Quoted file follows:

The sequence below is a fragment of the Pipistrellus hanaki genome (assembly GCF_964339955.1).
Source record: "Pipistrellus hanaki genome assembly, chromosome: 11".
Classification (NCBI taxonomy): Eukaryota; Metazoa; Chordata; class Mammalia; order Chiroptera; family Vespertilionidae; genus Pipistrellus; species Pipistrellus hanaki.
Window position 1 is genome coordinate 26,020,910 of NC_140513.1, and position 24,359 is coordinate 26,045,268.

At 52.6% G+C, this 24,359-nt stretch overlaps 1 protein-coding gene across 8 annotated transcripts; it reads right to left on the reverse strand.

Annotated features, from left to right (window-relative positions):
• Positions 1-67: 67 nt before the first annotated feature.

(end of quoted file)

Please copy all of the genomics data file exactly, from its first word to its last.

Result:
The sequence below is a fragment of the Pipistrellus hanaki genome (assembly GCF_964339955.1).
Source record: "Pipistrellus hanaki genome assembly, chromosome: 11".
Classification (NCBI taxonomy): Eukaryota; Metazoa; Chordata; class Mammalia; order Chiroptera; family Vespertilionidae; genus Pipistrellus; species Pipistrellus hanaki.
Window position 1 is genome coordinate 26,020,910 of NC_140513.1, and position 24,359 is coordinate 26,045,268.

At 52.6% G+C, this 24,359-nt stretch overlaps 1 protein-coding gene across 8 annotated transcripts; it reads right to left on the reverse strand.

Annotated features, from left to right (window-relative positions):
• Positions 1-67: 67 nt before the first annotated feature.